Minimum ventilation challenges

With a light frost once again, I’m reminded this morning that colder weather is coming. With colder weather comes a reduction in the ventilation rates of our facilities as we need to exchange less air to remove the same amount of heat.

Winter minimum ventilation rates are the lowest rates we use and are based on the amount of air exchange necessary to control moisture in our production facilities. Often times, especially in farrowing and weaned pig facilities these rates remove more heat than that produced by the pigs so supplemental heat is necessary to maintain correct temperatures.

In some facilities we’re already approaching or are at minimum ventilation rates on these cool mornings. One of the most common problems I see with minimum ventilation is the lack of correct inlet adjustment which usually means air ‘dumps’ into the pig space without adequate mixing. In farrowing rooms this is often chilled piglets in the creep area while in nurseries this is often wet floors and dirty pigs.

When we operate our ventilation systems at 0.05” w.g. static pressure (which is the pressure we size fans at), inlet velocity is in the range of 800 feet per minute. If pressure is less because the openings into the room are too big or too many the inlet velocity declines and air doesn’t mix correctly and ‘dumps’ from the inlet.

The question becomes, what is the correct inlet opening to get 800 fpm velocity? The answer – not very big!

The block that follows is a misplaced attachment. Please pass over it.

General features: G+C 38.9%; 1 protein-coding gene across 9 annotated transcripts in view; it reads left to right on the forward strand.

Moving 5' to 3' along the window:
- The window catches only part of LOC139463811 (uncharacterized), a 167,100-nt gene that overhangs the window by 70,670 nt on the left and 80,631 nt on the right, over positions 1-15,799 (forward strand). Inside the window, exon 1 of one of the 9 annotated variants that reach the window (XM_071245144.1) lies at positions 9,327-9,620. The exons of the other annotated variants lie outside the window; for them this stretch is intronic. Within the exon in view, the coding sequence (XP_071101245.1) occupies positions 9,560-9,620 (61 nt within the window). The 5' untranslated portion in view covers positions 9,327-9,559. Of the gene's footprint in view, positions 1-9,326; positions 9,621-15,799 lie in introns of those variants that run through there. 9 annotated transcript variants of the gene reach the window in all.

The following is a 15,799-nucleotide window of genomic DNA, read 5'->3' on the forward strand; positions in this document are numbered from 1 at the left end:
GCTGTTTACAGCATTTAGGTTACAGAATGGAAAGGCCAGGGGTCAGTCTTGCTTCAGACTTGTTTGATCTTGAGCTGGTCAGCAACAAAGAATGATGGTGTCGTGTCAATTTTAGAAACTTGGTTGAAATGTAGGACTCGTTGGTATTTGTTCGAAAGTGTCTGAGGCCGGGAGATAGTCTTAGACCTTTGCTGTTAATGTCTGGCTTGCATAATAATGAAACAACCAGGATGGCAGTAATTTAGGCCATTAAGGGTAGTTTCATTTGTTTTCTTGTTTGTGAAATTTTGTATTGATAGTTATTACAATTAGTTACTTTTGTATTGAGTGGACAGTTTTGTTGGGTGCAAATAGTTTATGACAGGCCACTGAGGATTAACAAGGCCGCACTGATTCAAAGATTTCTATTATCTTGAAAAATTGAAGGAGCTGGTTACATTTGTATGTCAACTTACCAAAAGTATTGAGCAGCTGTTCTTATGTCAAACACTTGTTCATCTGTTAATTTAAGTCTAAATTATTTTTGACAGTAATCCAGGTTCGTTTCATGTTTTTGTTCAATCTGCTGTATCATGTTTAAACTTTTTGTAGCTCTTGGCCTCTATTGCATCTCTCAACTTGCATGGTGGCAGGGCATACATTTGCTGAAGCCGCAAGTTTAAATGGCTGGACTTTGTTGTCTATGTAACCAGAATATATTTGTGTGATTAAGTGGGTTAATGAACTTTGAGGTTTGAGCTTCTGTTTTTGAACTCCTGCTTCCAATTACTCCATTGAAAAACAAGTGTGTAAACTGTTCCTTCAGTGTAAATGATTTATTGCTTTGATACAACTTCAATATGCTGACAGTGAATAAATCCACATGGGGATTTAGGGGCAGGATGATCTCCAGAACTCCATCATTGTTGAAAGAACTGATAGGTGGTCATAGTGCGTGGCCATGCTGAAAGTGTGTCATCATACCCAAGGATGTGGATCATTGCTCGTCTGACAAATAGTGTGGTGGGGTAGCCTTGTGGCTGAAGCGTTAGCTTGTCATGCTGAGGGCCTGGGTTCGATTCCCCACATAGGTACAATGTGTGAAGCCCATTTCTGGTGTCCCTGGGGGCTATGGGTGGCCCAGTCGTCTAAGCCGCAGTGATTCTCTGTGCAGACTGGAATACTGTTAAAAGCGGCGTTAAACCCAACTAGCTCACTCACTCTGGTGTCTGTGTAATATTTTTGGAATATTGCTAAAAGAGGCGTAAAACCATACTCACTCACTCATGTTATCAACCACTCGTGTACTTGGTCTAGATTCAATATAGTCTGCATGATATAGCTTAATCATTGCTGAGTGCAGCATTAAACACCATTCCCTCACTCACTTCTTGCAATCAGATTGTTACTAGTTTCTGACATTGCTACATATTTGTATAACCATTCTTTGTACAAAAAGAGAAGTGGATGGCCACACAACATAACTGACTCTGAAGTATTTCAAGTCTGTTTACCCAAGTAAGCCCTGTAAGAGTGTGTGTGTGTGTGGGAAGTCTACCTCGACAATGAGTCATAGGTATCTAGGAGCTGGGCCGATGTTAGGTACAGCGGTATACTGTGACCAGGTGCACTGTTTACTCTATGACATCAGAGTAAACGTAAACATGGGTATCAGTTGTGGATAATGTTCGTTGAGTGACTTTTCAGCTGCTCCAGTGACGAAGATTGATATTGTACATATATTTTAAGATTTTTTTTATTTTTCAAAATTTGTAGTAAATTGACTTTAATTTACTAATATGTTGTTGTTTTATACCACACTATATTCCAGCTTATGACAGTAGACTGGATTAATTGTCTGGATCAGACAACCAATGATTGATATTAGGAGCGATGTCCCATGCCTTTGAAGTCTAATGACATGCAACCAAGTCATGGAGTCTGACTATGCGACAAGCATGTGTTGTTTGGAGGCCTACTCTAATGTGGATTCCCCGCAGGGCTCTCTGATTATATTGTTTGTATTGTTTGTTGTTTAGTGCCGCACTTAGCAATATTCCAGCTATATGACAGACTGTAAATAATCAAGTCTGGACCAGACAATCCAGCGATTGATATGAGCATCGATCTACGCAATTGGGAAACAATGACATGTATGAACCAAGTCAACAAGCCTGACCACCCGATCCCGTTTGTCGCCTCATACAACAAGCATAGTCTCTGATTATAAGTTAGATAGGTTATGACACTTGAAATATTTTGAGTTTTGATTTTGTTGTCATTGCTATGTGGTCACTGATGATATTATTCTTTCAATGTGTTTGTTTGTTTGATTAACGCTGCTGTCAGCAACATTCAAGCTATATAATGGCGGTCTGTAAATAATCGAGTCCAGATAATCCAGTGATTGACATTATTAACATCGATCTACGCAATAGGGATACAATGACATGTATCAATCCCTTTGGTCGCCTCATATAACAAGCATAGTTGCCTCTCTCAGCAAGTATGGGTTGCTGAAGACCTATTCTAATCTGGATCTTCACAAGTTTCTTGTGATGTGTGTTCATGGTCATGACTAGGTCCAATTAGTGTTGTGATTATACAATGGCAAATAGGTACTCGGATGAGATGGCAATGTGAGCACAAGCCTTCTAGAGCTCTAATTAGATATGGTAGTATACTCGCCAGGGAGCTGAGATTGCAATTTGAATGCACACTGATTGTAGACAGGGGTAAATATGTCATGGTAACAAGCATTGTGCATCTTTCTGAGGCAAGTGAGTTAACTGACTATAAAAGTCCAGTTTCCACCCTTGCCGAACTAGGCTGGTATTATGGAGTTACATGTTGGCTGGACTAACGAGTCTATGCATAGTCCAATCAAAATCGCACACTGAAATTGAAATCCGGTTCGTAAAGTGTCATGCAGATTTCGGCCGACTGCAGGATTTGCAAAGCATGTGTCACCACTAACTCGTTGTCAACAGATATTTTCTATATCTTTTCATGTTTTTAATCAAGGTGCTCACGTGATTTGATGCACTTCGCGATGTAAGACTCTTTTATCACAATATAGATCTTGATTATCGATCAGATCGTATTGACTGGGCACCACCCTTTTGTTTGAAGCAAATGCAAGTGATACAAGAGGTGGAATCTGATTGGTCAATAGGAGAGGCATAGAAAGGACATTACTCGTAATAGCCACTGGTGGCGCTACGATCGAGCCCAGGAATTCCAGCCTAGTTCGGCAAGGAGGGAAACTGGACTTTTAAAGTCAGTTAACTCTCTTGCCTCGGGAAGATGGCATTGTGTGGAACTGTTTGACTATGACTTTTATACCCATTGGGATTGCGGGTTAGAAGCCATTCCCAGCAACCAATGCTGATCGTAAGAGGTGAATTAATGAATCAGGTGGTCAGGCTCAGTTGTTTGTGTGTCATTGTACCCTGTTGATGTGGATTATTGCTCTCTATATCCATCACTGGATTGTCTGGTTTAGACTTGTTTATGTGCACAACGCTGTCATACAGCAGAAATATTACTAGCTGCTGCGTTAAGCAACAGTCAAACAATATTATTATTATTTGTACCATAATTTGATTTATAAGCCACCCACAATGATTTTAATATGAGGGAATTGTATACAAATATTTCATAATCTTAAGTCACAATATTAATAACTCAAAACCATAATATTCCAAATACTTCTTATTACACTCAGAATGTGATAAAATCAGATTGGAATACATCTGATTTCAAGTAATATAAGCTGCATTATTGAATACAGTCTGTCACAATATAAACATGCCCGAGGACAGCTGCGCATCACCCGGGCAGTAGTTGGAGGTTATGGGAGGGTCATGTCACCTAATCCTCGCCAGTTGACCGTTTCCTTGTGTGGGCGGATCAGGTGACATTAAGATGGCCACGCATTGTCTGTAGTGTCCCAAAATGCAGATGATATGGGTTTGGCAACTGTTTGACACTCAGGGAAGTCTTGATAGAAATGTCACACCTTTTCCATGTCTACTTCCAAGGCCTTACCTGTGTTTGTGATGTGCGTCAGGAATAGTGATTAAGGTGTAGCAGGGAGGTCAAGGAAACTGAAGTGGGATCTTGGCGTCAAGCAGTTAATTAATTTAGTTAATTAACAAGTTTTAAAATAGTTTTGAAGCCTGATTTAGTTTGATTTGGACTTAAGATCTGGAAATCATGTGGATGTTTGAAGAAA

Let’s start with a 24 crate farrowing room. The Midwest Plan Service recommends 20 cfm/crate for the minimum ventilation rate to control moisture and I’m happy on most sites if I can get the system to operate in the range of 25 cfm/crate. For the 24 crate farrowing room, this is 600 cfm. If we want the air to move at 800 fpm from the inlets, this means the total inlet area to the room from all holes (broken shutter blades, missing door sweeps, inlets, etc) must be 0.75 ft2 (600 cfm / 800 fpm). This is just larger than a sheet of 8.5 x 11 paper which is 0.67 ft2 in area. Said another way, the sum of all the holes into this farrowing room must be about the size of a single sheet of paper – not very big!

Let’s look at a 1200 head nursery or single-stocked wean-finish room with the intention of 2 cfm/pig or 2400 cfm total ventilation at minimum. Doing the math, the total opening to the room must be 3 ft2 (2400 cfm / 800 fpm) or 4.5 sheets of paper! This isn’t much when you consider than an uncovered 36” fan shutter can ‘leak’ 250+ cfm and the big 50+” fans in tunnel barns can ‘leak’ 5-600 cfm each.

This is why I am an advocate of using clips or other closure mechanisms on inlets when trying to operate ventilation systems at minimum. Closing 50% of the inlets reduces the number of holes into the animal space, meaning the unclipped inlets must open further to get the correct inlet total area necessary for 800 fpm inlet velocity.

Many of you have heard me talk about the ‘Brumm Bald Forehead’ rule when talking about inlet adjustment. When ceiling inlets are adjusted correctly with a 7.5-8 ft ceiling, you should ‘feel’ the air coming from the inlet in your face/forehead when standing approximately 15 ft back from the inlet if you are my height (5 ft 7 in.). This draft should be at the same location at all stages of ventilation – that is the purpose of adjustable inlets. The winter challenge – accounting for all the other sources of air infiltration into a facility that add to the inlet capacity and adjusting the inlets accordingly to maintain velocity.

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